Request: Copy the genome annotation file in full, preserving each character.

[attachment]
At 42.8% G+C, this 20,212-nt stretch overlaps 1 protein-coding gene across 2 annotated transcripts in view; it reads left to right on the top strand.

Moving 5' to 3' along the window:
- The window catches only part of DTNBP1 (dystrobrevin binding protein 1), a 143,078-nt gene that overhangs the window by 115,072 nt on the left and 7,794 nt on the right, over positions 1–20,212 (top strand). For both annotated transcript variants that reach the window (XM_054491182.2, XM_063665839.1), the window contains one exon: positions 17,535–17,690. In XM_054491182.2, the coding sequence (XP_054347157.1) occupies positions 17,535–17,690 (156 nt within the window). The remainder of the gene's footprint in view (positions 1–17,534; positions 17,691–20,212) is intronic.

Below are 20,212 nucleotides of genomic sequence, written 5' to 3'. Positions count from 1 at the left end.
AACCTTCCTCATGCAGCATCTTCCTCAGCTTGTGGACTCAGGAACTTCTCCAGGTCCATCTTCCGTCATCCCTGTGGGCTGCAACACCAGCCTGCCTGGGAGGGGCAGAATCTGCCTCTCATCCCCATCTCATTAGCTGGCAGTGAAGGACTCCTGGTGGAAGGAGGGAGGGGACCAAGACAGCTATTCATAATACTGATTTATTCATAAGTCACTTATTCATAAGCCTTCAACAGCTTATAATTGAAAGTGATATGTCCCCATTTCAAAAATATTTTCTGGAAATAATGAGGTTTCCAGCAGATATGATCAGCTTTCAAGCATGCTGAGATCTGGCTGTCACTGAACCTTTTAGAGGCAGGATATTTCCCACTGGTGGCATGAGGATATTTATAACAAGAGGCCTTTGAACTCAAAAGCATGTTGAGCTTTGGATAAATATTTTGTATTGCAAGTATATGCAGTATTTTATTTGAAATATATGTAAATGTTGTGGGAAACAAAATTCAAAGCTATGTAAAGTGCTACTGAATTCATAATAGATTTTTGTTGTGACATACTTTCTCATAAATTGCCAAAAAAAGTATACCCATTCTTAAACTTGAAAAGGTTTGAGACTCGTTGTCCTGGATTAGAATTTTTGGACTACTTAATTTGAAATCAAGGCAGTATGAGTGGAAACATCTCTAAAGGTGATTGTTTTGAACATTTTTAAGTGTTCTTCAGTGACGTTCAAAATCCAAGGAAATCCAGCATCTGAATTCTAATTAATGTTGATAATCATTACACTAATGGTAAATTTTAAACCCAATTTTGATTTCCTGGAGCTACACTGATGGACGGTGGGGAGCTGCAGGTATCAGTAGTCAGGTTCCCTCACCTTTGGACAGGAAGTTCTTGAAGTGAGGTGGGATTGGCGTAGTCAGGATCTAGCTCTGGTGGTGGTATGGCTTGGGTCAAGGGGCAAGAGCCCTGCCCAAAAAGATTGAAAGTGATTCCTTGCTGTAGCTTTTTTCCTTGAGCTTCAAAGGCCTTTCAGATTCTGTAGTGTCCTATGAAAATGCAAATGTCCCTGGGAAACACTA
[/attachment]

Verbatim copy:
At 42.8% G+C, this 20,212-nt stretch overlaps 1 protein-coding gene across 2 annotated transcripts in view; it reads left to right on the top strand.

Moving 5' to 3' along the window:
- The window catches only part of DTNBP1 (dystrobrevin binding protein 1), a 143,078-nt gene that overhangs the window by 115,072 nt on the left and 7,794 nt on the right, over positions 1–20,212 (top strand). For both annotated transcript variants that reach the window (XM_054491182.2, XM_063665839.1), the window contains one exon: positions 17,535–17,690. In XM_054491182.2, the coding sequence (XP_054347157.1) occupies positions 17,535–17,690 (156 nt within the window). The remainder of the gene's footprint in view (positions 1–17,534; positions 17,691–20,212) is intronic.

Below are 20,212 nucleotides of genomic sequence, written 5' to 3'. Positions count from 1 at the left end.
AACCTTCCTCATGCAGCATCTTCCTCAGCTTGTGGACTCAGGAACTTCTCCAGGTCCATCTTCCGTCATCCCTGTGGGCTGCAACACCAGCCTGCCTGGGAGGGGCAGAATCTGCCTCTCATCCCCATCTCATTAGCTGGCAGTGAAGGACTCCTGGTGGAAGGAGGGAGGGGACCAAGACAGCTATTCATAATACTGATTTATTCATAAGTCACTTATTCATAAGCCTTCAACAGCTTATAATTGAAAGTGATATGTCCCCATTTCAAAAATATTTTCTGGAAATAATGAGGTTTCCAGCAGATATGATCAGCTTTCAAGCATGCTGAGATCTGGCTGTCACTGAACCTTTTAGAGGCAGGATATTTCCCACTGGTGGCATGAGGATATTTATAACAAGAGGCCTTTGAACTCAAAAGCATGTTGAGCTTTGGATAAATATTTTGTATTGCAAGTATATGCAGTATTTTATTTGAAATATATGTAAATGTTGTGGGAAACAAAATTCAAAGCTATGTAAAGTGCTACTGAATTCATAATAGATTTTTGTTGTGACATACTTTCTCATAAATTGCCAAAAAAAGTATACCCATTCTTAAACTTGAAAAGGTTTGAGACTCGTTGTCCTGGATTAGAATTTTTGGACTACTTAATTTGAAATCAAGGCAGTATGAGTGGAAACATCTCTAAAGGTGATTGTTTTGAACATTTTTAAGTGTTCTTCAGTGACGTTCAAAATCCAAGGAAATCCAGCATCTGAATTCTAATTAATGTTGATAATCATTACACTAATGGTAAATTTTAAACCCAATTTTGATTTCCTGGAGCTACACTGATGGACGGTGGGGAGCTGCAGGTATCAGTAGTCAGGTTCCCTCACCTTTGGACAGGAAGTTCTTGAAGTGAGGTGGGATTGGCGTAGTCAGGATCTAGCTCTGGTGGTGGTATGGCTTGGGTCAAGGGGCAAGAGCCCTGCCCAAAAAGATTGAAAGTGATTCCTTGCTGTAGCTTTTTTCCTTGAGCTTCAAAGGCCTTTCAGATTCTGTAGTGTCCTATGAAAATGCAAATGTCCCTGGGAAACACTA